The ponderosa pine grows a bark thick enough to protect the tree from fire’s destructive heat. The dormant seeds of the Buckbrush burst open and germinate with fire, even when the mother plant has been killed. Flowering after fire is enhanced in the Mariposa Lily and Penstemon. In the ubiquitous Bear Clover, a.k.a. Mountain Misery, the deep and complicated root system and tenacious underground series of horizontal stems produce sprouts after the plant’s bout with fire.

Then there is the giant sequoia. In its relationship to fire, the sequoia resists fire by its rutted fibrous bark which has been known to grow to a thickness of two to three feet. The Sequoia defies fire by sending up shoots after fire has passed, the only conifer in the Sierra that sprouts.

The Sequoia also recruits fire to open its cones, which are the size of a chicken egg – two-and-a-half inches in length. A mature tree could have eleven thousand cones, but some can produce up to a hundred thousand. The cones, each containing an average of two hundred flakes of seed, can remain on the tree for decades waiting for heat from a fire to dry them and open them, releasing hundreds of thousands of seeds in the course of a year.

As they float to the ground, the seeds can travel up to six hundred feet from the base of the tree. Once the seeds settle, they need a soft rich soil in which to embed, a condition brought about by fire that cleans out the pine needles and other debris—duff—around the base of the tree. The seeds will become covered with a tiny layer of the mineral soil, and there germination begins.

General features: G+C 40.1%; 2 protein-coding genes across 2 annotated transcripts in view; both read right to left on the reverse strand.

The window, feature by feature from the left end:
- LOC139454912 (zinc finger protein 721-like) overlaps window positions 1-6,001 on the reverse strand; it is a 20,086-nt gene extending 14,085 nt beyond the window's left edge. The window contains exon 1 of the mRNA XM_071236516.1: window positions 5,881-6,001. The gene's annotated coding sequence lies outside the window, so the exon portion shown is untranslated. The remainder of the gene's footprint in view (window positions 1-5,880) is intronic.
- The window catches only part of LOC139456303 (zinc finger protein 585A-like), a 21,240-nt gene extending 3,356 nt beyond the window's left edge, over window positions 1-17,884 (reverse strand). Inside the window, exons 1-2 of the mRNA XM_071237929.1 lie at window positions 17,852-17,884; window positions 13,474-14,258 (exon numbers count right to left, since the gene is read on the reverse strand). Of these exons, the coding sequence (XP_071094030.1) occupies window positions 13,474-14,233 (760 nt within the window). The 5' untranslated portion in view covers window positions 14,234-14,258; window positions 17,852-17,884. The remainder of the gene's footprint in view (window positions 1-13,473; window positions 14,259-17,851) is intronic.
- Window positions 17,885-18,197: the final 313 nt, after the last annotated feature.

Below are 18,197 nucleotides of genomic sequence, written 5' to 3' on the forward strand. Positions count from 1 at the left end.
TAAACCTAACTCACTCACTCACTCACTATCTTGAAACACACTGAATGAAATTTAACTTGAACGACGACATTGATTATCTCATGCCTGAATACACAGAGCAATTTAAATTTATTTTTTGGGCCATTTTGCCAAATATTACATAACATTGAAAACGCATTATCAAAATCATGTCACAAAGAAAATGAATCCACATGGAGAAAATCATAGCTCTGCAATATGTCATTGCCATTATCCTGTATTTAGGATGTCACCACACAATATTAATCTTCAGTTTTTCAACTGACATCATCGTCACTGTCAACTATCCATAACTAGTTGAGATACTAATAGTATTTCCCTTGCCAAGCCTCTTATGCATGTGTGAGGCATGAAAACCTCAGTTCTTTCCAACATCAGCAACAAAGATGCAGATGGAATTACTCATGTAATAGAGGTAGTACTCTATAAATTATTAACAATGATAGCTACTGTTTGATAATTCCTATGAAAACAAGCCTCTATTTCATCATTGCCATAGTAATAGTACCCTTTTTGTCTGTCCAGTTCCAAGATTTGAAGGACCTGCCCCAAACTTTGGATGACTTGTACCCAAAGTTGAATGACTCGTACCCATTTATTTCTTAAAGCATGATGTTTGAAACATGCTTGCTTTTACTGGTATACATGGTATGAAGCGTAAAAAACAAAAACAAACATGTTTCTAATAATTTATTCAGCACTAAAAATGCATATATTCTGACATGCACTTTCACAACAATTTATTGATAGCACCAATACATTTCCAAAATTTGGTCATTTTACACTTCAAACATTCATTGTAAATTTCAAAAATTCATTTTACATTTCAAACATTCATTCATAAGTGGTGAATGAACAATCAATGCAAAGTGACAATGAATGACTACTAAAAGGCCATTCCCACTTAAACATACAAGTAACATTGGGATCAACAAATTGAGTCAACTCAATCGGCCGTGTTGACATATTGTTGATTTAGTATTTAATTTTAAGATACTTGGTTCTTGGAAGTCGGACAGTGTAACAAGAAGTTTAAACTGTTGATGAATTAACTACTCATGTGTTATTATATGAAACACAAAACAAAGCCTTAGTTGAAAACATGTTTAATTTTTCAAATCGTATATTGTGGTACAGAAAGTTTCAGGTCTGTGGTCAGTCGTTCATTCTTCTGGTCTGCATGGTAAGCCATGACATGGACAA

What takes life, gives life.

Fire Talk

Posted by Marcia Penner Freedman

California. Mid-summer. It’s early evening, and several of us are out taking a walk. The sun sits above the horizon, a perfect circle, and bright red! Beautiful. Awesome. We stand and stare.

“Oh, that’s because of the smoke coming from all the fires going on,” someone remarks.

“The smoke has really been getting to me this year.”

“It’s the Mendocino fire.”

“I thought I heard thunder,” someone remarks.

“Maybe we’ll get some rain. What a relief that would be.”

“Scares me. You know, thunder means lightning, and that could mean more wildfires.”

This is California fire talk. It happens every year during fire season.

For those of us who do not live in the direct path of wildfires, fire season begins when fires begin, when we read the daily reports and are forced to breathe in the smoke.

For those who live in fire-prone environments, the season begins in early spring, with the anticipation of the wildfires that surely will come. By July, as the dryness sets in and the temperatures rise, the prospect of fire becomes ever more real.